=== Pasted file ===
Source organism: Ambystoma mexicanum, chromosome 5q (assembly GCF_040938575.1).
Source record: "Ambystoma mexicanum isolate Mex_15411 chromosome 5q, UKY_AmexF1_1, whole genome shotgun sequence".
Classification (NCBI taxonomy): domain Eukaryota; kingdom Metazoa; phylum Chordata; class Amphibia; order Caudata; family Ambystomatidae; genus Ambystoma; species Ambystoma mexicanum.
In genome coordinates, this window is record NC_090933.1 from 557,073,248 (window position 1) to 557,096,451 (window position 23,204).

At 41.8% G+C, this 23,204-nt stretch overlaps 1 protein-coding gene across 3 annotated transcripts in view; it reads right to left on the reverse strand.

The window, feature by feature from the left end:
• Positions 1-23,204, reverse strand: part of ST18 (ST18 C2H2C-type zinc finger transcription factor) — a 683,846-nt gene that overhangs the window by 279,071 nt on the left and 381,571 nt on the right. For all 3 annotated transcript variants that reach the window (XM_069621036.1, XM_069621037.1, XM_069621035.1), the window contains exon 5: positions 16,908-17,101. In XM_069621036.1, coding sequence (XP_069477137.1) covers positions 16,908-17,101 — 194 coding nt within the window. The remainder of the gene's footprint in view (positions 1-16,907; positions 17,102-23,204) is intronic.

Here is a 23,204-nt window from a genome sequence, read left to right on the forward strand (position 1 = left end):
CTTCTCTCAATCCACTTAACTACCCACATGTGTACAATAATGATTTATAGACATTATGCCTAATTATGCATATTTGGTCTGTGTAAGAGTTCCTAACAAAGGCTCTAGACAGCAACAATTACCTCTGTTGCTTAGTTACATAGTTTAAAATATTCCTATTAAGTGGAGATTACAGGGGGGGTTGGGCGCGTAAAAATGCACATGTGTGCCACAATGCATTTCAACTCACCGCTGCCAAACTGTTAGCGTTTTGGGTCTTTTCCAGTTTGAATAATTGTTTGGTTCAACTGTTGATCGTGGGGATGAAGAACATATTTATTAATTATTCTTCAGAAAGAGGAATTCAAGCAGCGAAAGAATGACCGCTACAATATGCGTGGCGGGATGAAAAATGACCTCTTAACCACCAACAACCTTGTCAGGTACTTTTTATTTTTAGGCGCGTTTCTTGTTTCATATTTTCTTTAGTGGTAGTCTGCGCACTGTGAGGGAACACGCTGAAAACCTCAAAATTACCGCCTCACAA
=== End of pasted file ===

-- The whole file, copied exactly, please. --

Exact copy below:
Source organism: Ambystoma mexicanum, chromosome 5q (assembly GCF_040938575.1).
Source record: "Ambystoma mexicanum isolate Mex_15411 chromosome 5q, UKY_AmexF1_1, whole genome shotgun sequence".
Classification (NCBI taxonomy): domain Eukaryota; kingdom Metazoa; phylum Chordata; class Amphibia; order Caudata; family Ambystomatidae; genus Ambystoma; species Ambystoma mexicanum.
In genome coordinates, this window is record NC_090933.1 from 557,073,248 (window position 1) to 557,096,451 (window position 23,204).

At 41.8% G+C, this 23,204-nt stretch overlaps 1 protein-coding gene across 3 annotated transcripts in view; it reads right to left on the reverse strand.

The window, feature by feature from the left end:
• Positions 1-23,204, reverse strand: part of ST18 (ST18 C2H2C-type zinc finger transcription factor) — a 683,846-nt gene that overhangs the window by 279,071 nt on the left and 381,571 nt on the right. For all 3 annotated transcript variants that reach the window (XM_069621036.1, XM_069621037.1, XM_069621035.1), the window contains exon 5: positions 16,908-17,101. In XM_069621036.1, coding sequence (XP_069477137.1) covers positions 16,908-17,101 — 194 coding nt within the window. The remainder of the gene's footprint in view (positions 1-16,907; positions 17,102-23,204) is intronic.

Here is a 23,204-nt window from a genome sequence, read left to right on the forward strand (position 1 = left end):
CTTCTCTCAATCCACTTAACTACCCACATGTGTACAATAATGATTTATAGACATTATGCCTAATTATGCATATTTGGTCTGTGTAAGAGTTCCTAACAAAGGCTCTAGACAGCAACAATTACCTCTGTTGCTTAGTTACATAGTTTAAAATATTCCTATTAAGTGGAGATTACAGGGGGGGTTGGGCGCGTAAAAATGCACATGTGTGCCACAATGCATTTCAACTCACCGCTGCCAAACTGTTAGCGTTTTGGGTCTTTTCCAGTTTGAATAATTGTTTGGTTCAACTGTTGATCGTGGGGATGAAGAACATATTTATTAATTATTCTTCAGAAAGAGGAATTCAAGCAGCGAAAGAATGACCGCTACAATATGCGTGGCGGGATGAAAAATGACCTCTTAACCACCAACAACCTTGTCAGGTACTTTTTATTTTTAGGCGCGTTTCTTGTTTCATATTTTCTTTAGTGGTAGTCTGCGCACTGTGAGGGAACACGCTGAAAACCTCAAAATTACCGCCTCACAA